My thirty-second medical school graduation anniversary


I check my upcoming postion

With a bunch of Siouxland physicians.

            I’ll pause for a year,

            The clause says right here,

Hence my walkabout expedition.

           

           

A cold has me, with coughing, aching, and sore throat.  My voice deepens into the subwoofer range.  But I get up early for my weekly three-minute radio segment.  I get out the word for skin cancer.  After the show, I head straight to the hospital.

I am chairman pro tem for the Privileges and Credentials Committee at St. Luke’s this morning.  The title carries more importance than the actual position. 

Confidentiality prevents me revealing which doctors we talk about, or why we talk about them.  In the final analysis, doctors come and go and technology changes.  Some docs retire sooner, others later, some just stop being doctors.  Each one has a back story with enough fodder for a dozen novels.  Doctors come from far and wide to work in Sioux City, some longer than others.  We review physicians who are good, solid healers and hard workers. At the end of the meeting I talk about my career plans.

After that meeting I’m reading the Sioux City Journal funnies when another doctor comes in, about to make a career change, too, and we talk about our plans for the future.  We look at the truth of loving your work so much that you have trouble saying no, then have difficulty because you work too long and too hard.

At ten I meet with our CEO about details on the non-compete clause.  The coming break up is so amicable that I’ll still take call next Christmas and I’ll still do rounds at my nursing home, and corporate will still do my billing.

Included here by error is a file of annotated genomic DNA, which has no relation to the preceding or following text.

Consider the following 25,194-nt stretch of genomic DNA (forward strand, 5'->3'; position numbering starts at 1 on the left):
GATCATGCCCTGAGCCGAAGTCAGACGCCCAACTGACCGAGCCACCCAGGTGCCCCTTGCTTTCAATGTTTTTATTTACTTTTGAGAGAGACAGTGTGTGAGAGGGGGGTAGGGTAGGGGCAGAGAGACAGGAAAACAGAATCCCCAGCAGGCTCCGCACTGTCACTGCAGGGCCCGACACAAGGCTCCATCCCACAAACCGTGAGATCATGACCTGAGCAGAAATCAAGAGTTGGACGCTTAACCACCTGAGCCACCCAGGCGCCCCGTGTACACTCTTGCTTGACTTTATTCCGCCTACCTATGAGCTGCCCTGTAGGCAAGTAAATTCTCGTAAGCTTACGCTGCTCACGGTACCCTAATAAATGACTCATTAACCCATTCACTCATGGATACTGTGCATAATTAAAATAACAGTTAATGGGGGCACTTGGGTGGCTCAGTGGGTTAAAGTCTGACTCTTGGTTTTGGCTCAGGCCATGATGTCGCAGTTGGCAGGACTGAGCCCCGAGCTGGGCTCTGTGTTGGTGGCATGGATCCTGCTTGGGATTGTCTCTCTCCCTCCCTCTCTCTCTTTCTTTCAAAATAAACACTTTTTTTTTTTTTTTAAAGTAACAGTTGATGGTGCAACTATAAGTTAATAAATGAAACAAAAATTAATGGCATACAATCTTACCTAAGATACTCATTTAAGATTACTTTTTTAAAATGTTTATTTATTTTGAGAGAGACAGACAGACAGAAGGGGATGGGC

At eleven I visit the Community Health Center, where I hope to start work on Jun 1 2011.  Currently they have six physicians and six mid level practitioners.  As I walk through the halls I greet people whom I know socially and professionally.  I keep saying to my tour guide “Everything s/he says about me is true, let’s get past innuendo and denial.”  I had no idea that I’d know more than half the staff.

At the end of the tour I realize I’ve worked hard for the last quarter century to be easy to get along with, and my reputation precedes me.  It’s a good feeling.

From change comes chaos; the greater the change, the greater the chaos.  The greater the chaos, the greater the chance that someone will get hurt.  I find reassurance in the fact that my upcoming move will involve few strangers. 

Later, starting to suit up for my workout at the gym when daughter Chaya calls.  She needs my recipe for chicken mole (pronounced MOlay).  I tell her how wonderful it is to hear the music back in her voice, and she tells me that the dance is coming back into her step.

Almost three years since her climbing accident, she continues to improve.

I haven’t finished suiting up when a recruiter calls about a two-week job offer for a town in Wyoming.

I did my residency in Casper, Wyoming, and I met Bethany there.  We liked the Mountain West, and we’re looking forward to going back.  While there, I thoroughly enjoyed moonlighting at the town in question; I got great education and I got paid well.

In the locker room after my workout I talk with a man who has also just finished exercising.  Three years ago, he retired after 32 years with UPS.  A year and a half ago he got a blood clot (he doesn’t say in his legs or lungs) because he had been inactive too long; he started working out then.

I don’t talk about my work situation; I like to keep quiet about being a doctor as long as possible. We talk about how a person has to keep going and can’t stop.

I graduated from medical school thirty-two years ago today.  The commencement speaker’s speech stuck with me: every morning look in the mirror and say “I don’t know” and get good at saying it.  Write down what you need to know about the few true medical emergencies on 3×5 cards and carry them till you have them memorized.  Medicine is a harsh and jealous mistress. 

His words ring as true now as ever.

When you love something as much we physicians love medicine, you risk loving too much.

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